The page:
Michael died in Viet Nam in 1969. The heavy grief eventually went away 25 years after his loss. We had planned to marry when he came home, and he would go back and finish his law degree. During the four years he served in the war, we only spent one short afternoon in Washington D.C., during a layover on his way back to Nam for another tour.
We met on a sidewalk outside the airport, surrounded by people hurrying to catch their flights, the wind whipping my hair around as snowflakes danced in the air. In my young world everything always ended with a happily-ever-after. We watched a young couple walk out of the terminal, laughing and hugging. But as I looked up at him in his uniform, standing on the curb and flashing that crooked smile I loved, I felt my world tilt sideways and darken.
A huge distance hovered between us, shivering with an invisible mirage of stolen time and unborn memories. I don’t remember much about that hour in the grey December cold, surrounded by faceless people moving around us. I remember saying goodbye and watching his tall, lean figure walk away. He turned back once and simply looked at me for several moments.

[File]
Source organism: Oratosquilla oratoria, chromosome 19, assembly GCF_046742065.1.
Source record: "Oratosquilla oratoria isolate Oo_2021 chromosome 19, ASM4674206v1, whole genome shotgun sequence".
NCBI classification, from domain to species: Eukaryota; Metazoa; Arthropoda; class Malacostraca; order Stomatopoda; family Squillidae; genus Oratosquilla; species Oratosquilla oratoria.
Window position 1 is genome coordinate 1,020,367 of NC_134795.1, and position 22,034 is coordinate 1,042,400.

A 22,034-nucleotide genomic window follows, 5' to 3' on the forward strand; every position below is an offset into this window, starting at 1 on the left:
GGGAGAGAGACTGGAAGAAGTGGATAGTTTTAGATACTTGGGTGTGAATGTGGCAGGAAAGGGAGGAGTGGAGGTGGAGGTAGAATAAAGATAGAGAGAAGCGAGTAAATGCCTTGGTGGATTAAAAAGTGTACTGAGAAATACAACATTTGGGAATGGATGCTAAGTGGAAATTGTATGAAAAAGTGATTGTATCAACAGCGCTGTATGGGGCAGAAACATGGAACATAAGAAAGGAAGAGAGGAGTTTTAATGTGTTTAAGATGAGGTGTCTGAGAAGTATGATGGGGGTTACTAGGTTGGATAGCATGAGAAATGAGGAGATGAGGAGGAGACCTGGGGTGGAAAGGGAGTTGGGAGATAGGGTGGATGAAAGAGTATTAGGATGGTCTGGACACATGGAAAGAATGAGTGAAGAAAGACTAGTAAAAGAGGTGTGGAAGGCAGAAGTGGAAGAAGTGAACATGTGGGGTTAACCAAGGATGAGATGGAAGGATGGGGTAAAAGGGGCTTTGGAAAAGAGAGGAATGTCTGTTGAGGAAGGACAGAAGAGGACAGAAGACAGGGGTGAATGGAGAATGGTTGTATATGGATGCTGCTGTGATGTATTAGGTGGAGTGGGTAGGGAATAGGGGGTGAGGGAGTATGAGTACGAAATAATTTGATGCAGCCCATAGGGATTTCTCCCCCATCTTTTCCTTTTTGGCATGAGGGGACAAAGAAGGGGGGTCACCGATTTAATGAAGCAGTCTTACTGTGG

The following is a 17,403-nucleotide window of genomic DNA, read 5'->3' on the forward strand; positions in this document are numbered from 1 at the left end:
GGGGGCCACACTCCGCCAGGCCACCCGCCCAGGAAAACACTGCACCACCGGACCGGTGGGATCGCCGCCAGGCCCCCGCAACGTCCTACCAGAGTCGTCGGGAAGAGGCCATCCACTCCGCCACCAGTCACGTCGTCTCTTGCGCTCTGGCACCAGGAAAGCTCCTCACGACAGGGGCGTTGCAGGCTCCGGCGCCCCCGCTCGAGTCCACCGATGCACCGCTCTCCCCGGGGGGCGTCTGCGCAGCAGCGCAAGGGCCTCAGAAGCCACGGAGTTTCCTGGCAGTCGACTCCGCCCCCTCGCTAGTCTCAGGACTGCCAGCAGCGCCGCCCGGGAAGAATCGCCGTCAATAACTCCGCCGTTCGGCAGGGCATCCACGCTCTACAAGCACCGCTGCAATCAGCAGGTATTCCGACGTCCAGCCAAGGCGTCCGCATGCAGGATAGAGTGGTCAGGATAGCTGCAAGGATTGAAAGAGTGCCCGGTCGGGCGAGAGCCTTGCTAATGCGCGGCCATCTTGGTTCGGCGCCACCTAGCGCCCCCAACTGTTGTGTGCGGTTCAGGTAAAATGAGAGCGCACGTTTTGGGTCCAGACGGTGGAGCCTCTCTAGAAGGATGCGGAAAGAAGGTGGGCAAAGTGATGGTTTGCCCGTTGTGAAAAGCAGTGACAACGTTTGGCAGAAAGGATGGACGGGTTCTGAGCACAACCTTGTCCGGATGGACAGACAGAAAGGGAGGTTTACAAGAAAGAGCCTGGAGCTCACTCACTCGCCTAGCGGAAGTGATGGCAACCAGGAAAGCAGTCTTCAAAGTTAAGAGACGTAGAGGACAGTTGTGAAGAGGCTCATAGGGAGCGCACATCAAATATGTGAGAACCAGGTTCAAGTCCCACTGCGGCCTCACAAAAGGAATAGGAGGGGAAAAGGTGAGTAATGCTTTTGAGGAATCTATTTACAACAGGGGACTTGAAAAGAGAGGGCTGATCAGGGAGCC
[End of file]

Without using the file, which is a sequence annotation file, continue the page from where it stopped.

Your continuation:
It took 25 years for the sorrow to finally disappear, just like his image as it was swallowed up by the falling snow and fog when he left me. Years later I packed up the leftover pieces of my girlhood in a box hidden in the bottom drawer of a dusty place I never go in my mind.
The stoic, mature woman I am now is content and loves her life. It’s hard not to be able to travel right now, and I really miss my family. But I am surrounded with friends I love, at a social distance, and I relish the peaceful acceptance I feel.
That peace slowly, quietly grew from a tiny seed of hope, through a years-long grey winter of wrenching losses. But under the blanket of snows, it slowly bloomed and flourished, to blossom as an undying promise for fresh new days in the sun.